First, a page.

Assignment is also a side-effect,
so you apparently think that should be avoided as well.
Yes!

That's certainly possible --
in fact, people have been doing it
in Lisp, ML, and a number of other functional languages for years.
I don't see C++ as being particularly well-suited
to this style of programming though...

C++ *is* well-suited to this programming style --
it just isn't anal about it.
 
M

ma740988

(e-mail address removed) (Jerry Coffin) wrote in message

[...]
IMO, it's perfectly reasonable for a class to overload the insertion
and/or extraction operators to do I/O on complete objects. One common
(and useful) idiom for that is to have a virtual member function to do
the I/O, and have it invoked from a global overload of operator<< or
operator>>, as applicable. In that case, a member function doing I/O
makes perfect sense.

I believe I'm following you here so if I were to re-write the above
statement in terms of source code:

class X
{
int Jdx;
friend std::eek:stream& operator << (std::eek:stream& os, X const& x);
public:
virtual void std::eek:stream& Print ( ostream& os ) { os << Jdx; }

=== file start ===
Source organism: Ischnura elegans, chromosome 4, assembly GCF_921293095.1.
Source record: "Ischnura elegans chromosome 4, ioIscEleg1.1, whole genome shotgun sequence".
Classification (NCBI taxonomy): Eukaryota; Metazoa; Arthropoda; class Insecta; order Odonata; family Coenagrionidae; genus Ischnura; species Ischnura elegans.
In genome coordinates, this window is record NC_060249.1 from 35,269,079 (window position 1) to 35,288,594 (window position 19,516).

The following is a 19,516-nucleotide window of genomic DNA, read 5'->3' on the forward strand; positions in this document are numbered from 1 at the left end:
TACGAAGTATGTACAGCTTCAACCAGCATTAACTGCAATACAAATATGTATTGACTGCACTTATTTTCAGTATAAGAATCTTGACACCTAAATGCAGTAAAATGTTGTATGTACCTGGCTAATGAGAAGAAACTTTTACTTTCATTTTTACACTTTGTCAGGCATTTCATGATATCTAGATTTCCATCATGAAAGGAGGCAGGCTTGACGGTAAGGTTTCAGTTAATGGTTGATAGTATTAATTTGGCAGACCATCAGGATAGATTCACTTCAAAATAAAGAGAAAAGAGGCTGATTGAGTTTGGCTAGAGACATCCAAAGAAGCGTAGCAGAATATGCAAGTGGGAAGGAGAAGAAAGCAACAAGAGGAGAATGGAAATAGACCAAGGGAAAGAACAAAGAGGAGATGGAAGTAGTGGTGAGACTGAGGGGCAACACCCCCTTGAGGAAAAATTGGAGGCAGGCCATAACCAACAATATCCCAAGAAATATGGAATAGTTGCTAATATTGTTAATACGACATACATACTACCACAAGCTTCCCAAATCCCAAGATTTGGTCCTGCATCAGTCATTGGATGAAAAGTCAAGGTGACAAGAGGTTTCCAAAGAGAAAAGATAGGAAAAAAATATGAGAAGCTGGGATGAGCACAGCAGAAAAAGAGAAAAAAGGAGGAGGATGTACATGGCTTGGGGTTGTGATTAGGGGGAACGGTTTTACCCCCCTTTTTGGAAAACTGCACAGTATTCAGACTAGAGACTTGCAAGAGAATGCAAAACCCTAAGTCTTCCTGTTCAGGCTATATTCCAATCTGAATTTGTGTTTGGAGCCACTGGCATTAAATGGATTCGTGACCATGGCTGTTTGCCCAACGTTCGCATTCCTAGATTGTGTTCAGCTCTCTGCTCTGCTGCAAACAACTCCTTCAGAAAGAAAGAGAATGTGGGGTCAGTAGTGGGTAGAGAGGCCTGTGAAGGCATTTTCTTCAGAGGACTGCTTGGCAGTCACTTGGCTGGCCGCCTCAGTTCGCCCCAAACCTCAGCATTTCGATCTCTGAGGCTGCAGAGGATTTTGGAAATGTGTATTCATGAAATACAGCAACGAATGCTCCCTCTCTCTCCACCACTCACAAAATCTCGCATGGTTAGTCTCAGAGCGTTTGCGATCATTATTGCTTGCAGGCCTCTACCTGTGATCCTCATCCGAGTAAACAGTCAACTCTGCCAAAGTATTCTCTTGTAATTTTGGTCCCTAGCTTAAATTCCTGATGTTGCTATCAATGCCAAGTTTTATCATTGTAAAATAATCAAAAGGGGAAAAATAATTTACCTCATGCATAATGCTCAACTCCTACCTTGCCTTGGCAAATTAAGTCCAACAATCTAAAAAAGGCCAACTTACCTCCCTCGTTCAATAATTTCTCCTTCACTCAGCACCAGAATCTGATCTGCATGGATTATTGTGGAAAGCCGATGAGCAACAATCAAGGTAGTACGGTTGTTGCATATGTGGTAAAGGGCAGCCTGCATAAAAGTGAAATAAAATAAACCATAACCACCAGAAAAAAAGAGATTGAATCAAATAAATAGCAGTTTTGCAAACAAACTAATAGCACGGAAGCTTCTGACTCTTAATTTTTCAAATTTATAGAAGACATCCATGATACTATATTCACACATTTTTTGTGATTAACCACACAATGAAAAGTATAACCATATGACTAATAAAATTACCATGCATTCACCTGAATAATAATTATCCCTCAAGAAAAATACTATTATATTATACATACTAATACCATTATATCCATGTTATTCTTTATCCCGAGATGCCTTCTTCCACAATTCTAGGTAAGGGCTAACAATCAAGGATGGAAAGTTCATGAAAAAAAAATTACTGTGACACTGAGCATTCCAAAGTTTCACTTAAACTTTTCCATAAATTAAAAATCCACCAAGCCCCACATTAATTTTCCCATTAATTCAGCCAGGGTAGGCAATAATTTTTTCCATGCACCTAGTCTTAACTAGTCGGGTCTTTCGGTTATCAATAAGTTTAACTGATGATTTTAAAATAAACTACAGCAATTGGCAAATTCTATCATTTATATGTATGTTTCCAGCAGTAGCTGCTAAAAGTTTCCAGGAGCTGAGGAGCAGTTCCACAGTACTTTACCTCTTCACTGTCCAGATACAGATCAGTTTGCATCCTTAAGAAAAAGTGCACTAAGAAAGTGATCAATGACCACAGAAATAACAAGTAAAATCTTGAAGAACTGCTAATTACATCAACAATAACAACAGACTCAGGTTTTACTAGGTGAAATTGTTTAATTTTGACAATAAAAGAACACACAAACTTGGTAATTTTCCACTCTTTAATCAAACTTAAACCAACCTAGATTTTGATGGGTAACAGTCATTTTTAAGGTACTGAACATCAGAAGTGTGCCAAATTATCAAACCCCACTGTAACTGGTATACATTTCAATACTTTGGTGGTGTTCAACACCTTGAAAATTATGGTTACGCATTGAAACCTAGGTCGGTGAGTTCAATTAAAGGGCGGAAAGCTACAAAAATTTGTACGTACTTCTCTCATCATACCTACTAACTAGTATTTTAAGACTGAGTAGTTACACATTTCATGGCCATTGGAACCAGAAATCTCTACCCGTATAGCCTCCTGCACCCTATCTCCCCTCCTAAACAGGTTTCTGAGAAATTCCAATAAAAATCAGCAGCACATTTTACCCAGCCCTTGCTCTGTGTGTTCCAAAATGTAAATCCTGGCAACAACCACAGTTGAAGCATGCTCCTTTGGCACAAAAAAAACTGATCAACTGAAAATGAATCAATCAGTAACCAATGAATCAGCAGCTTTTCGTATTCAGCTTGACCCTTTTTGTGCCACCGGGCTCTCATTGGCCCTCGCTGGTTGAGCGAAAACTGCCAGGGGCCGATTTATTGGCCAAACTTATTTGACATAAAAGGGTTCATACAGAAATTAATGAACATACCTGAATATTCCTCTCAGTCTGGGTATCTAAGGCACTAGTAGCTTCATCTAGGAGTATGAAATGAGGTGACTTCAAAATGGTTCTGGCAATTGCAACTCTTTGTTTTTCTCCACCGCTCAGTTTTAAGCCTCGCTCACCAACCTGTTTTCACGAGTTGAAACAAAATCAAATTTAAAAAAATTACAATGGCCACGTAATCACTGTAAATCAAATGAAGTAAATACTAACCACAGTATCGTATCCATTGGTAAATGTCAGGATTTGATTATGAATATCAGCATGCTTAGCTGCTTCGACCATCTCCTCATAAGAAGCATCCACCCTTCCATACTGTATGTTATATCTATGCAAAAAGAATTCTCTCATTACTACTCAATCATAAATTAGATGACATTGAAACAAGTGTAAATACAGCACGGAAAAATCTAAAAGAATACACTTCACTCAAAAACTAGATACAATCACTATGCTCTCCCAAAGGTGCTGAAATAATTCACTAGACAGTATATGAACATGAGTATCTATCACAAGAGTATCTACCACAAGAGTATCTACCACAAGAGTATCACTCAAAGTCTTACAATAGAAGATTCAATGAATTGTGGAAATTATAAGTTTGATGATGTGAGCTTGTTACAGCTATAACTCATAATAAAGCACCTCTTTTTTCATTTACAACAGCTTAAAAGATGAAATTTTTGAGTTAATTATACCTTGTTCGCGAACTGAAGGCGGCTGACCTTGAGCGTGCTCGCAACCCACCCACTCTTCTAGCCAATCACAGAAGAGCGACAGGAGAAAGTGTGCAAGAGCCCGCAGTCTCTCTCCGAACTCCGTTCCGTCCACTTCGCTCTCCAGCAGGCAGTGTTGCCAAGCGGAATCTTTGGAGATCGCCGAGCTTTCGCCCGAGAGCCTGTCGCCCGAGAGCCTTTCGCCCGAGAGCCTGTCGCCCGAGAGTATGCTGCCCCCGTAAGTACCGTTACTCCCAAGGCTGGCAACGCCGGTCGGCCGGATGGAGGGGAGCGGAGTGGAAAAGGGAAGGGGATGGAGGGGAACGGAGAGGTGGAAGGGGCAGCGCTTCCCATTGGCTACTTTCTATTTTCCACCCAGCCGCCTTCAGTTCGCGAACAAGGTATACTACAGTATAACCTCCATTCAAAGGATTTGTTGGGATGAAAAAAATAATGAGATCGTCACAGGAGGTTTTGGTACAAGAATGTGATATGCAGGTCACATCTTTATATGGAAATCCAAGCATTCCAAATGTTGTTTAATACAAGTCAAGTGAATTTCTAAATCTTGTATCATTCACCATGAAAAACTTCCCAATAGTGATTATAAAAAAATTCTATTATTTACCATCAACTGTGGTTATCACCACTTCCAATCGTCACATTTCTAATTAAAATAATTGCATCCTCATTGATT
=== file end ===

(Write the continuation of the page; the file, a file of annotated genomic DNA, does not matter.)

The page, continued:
}

friend std::eek:stream& operator << (std::eek:stream& os, X const& x)
{
return x.Print(os);
}

So far so good?

Now heres where this approach gets interesting from the perspective of
an apprentice. For the purposes of discussion, assume class X has 10
member data, three of which is - say - line of sight positions with
units direction cosines.
Occassionally I'm interested in outputting all 10 member data.
Similarily, there are times when I'm interested in outputting only the
line of sight positions.

Perhaps irrelevant, but lets also assume the environment allows one
the opportunity to type in the name of a function and pass parameters
to function calls. Upon doing that the function executes. In any
event, how do you approach the print function?
OTOH, if your member function's basic idea is to produce a value